As promised in my previous post, here is a run-down of my recent trip to Seattle.
I was in Washington state from Sept. 2 – 8 (and for a final day before flying out of SeaTac after visiting Portland); this included three days on the Olympic Peninsula and the remainder of the time in and around Seattle. I stayed with a friend from university, but also toured around by myself while he was working during the days. I had a great time there and hope to visit again. Seattle is obviously booming and there is plenty to see and do. It does seem like an expensive city to live in; and, like Portland, I found it took longer to get around on public transit than I anticipated, so I had to resort to calling a cab (my friend informed me I should have tried Uber instead) or making a mad dash more often than I would have liked.
One of the great things about Seattle is some of the iconic and ground-breaking companies that call it (or the area) home: Amazon, Starbucks, Microsoft, and Boeing. There are unique things to see and do related to these companies and their founders, which I'll describe below.
I'd say the top three highlights for me in Seattle (visiting Olympic National Park was another highlight of this trip) were, in no particular order:
- Going kayaking on Elliott Bay with Alki Kayak Tours. I went on a two-hour guided tour that included views of the waterfront, ship traffic and barges, sea lions—getting any closer would have been uncomfortable, because those things aren't small!—and a Superfund site.
Touring Boeing's Everett assembly plant where they build 747s, 777s, and 787s. (I don't have any photos because cameras are not allowed on the tour). The main building is the largest indoor space in the world and the tour is very interesting. Because the planes they build are so large, it actually looks more like a permanent (and very well-organized) construction site than a typical factory. They have scaffolding, laydown areas, and 40-ton cranes, and a lot of stand-alone equipment rather than a single centrally-controlled assembly line.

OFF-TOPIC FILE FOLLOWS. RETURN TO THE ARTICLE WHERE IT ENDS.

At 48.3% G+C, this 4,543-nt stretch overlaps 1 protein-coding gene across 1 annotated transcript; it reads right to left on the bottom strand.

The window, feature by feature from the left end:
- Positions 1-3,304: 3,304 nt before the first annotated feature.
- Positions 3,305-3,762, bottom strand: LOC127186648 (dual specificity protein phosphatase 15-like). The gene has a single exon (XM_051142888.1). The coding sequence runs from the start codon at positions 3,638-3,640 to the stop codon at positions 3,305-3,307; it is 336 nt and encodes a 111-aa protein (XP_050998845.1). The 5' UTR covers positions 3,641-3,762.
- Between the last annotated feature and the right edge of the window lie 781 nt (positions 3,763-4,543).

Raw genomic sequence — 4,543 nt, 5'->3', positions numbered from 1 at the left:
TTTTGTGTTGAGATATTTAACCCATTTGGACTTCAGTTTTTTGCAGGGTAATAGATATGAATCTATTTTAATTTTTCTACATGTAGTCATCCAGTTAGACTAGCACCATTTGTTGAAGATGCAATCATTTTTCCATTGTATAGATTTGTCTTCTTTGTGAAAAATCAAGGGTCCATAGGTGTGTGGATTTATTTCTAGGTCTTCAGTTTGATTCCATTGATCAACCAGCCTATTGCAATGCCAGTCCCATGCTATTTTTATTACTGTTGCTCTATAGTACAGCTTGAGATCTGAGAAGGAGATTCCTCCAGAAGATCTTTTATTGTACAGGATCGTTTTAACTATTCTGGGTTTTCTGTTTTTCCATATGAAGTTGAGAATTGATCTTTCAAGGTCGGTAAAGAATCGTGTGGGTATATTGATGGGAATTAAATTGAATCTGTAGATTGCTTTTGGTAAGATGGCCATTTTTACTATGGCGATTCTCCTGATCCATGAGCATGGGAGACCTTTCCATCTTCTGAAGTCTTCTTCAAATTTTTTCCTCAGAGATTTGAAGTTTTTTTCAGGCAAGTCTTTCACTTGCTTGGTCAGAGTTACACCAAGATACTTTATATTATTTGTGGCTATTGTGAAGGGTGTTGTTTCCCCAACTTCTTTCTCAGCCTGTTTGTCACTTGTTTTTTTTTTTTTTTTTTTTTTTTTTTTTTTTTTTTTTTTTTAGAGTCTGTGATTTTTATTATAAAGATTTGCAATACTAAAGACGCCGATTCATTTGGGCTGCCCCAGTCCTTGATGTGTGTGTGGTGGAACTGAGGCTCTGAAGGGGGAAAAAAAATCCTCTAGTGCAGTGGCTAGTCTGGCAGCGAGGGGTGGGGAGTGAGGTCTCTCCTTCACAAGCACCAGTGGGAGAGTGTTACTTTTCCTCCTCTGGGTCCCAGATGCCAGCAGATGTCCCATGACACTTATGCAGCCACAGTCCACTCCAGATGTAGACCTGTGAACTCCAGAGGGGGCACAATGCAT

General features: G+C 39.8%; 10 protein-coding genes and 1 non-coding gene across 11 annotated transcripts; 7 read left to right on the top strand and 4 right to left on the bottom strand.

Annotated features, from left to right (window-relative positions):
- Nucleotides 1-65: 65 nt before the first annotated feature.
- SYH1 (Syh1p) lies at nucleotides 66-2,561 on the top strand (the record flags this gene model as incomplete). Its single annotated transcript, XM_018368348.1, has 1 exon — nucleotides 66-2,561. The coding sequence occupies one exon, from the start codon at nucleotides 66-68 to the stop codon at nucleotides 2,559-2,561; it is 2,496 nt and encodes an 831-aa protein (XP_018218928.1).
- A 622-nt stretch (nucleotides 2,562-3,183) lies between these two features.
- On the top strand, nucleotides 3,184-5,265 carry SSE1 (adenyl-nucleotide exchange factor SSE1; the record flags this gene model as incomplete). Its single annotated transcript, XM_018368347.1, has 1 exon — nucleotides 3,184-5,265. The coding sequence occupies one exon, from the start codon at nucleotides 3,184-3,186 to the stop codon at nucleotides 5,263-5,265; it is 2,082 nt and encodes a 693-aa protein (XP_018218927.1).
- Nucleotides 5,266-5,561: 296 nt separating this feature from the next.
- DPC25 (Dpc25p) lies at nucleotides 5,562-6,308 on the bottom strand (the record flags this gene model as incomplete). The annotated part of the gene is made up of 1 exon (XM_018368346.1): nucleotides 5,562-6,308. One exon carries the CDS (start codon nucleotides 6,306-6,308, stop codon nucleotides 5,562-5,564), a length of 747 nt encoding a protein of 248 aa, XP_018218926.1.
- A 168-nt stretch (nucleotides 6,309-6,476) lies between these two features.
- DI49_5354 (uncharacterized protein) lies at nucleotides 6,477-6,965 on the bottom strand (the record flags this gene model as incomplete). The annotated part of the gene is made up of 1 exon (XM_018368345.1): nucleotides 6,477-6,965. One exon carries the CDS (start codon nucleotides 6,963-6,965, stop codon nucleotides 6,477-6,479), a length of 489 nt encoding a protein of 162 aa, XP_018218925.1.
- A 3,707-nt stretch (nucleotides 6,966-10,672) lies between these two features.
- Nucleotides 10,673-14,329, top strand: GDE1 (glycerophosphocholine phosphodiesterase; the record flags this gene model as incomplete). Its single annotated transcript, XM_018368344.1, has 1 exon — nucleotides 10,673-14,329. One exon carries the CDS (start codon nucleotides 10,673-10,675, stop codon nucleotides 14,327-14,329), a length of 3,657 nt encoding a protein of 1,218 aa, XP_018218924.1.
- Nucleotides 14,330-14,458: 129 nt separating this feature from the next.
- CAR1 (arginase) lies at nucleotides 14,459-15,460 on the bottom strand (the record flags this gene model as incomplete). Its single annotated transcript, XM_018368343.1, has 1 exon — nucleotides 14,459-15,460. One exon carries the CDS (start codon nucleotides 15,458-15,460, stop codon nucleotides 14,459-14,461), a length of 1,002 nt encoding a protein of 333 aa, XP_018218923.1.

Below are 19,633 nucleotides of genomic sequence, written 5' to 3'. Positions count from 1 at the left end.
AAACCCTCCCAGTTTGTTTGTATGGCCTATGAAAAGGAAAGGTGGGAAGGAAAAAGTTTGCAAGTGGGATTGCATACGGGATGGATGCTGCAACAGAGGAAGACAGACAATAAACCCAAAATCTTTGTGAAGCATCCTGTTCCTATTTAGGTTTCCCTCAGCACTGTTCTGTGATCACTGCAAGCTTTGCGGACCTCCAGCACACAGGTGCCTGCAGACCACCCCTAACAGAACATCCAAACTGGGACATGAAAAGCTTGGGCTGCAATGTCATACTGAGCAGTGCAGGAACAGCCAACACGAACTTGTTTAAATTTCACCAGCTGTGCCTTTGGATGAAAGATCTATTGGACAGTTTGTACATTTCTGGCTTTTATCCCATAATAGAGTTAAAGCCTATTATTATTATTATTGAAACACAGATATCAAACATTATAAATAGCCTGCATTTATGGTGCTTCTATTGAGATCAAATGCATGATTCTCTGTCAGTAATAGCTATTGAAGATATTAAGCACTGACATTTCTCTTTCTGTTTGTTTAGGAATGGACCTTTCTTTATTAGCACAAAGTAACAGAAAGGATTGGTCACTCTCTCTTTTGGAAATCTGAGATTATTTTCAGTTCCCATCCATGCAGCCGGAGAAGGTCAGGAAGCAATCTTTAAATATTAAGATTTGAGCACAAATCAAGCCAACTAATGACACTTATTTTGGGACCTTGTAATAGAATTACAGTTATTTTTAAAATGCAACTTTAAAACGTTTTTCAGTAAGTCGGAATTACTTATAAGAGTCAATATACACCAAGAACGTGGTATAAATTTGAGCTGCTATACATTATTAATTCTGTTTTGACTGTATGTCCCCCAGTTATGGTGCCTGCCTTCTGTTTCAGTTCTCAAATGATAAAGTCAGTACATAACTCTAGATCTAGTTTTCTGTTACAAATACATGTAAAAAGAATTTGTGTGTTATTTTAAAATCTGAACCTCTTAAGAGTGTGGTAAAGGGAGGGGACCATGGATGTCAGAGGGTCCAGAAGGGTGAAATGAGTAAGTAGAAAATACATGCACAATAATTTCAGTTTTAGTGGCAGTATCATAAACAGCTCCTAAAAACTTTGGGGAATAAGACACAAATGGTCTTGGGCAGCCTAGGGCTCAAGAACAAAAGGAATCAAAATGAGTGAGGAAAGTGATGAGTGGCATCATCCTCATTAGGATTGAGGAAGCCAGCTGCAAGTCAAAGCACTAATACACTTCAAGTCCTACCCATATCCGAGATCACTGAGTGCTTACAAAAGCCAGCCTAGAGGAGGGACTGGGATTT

Going to a Seattle Seahawks pre-season game.
Some other fun things I did included:
Seeing the iconic Seattle sights of Pike's Place Market and the Space Needle, and walking along the waterfront and downtown. I was blessed with pretty nice weather while I was there.
Drinking lots of coffee! I really enjoyed Street Bean Espresso and Monorail Espresso. I saw, but didn't bother waiting in line to get in, the original Starbucks' location in Pike Place Market. The Starbucks that I did go to in Seattle was their Reserve Roastery location, where you can watch beans being roasted and bagged on the other side of a railing from the coffee shop. That was pretty cool.
Going to the Seattle Aquarium. It is a medium-sized aquarium that is very well laid out and presented, in my opinion. I especially liked some of the tanks that have simulated waves.
- The Asian Art Museum (and the nearby Conservatory, both located in a park with a nice view of the city). The art museum had a piece by Ai Weiwei, some fine Chinese ceramics and sculptures, Persian/Moghul paintings, and some calligraphy, among other things. Even better, the art museum and the conservatory were both free on the day that I went (the first Thursday of the month).
- I went for a nice walk along Lake Union out to Fremont. Along the way, I took a look at the boats moored at the Center for Wooden Boats, which has an inspiring vision of preserving the local maritime culture, mentoring youth, and building community around boat-building and sailing.
- Right before leaving for Portland, I briefly dropped in to an environmental networking event in a cool space in SODO and had fun meeting some people.
There were some other things to do in the area that I came across but didn't have time to really check out on this visit. Many of them are connected to some of the prominent people and companies from around Seattle:
The Museum of History & Industry (MOHAI), with the Bezos Center for Innovation.
The Living Computer Museum, supported by Paul Allen.
Milepost 31, an interpretive centre for the largest on-going tunnelling project in the world.
For my next post, I plan to discuss hiking in Olympic National Park, along with some analysis of rainfall data from a temperate rainforest there.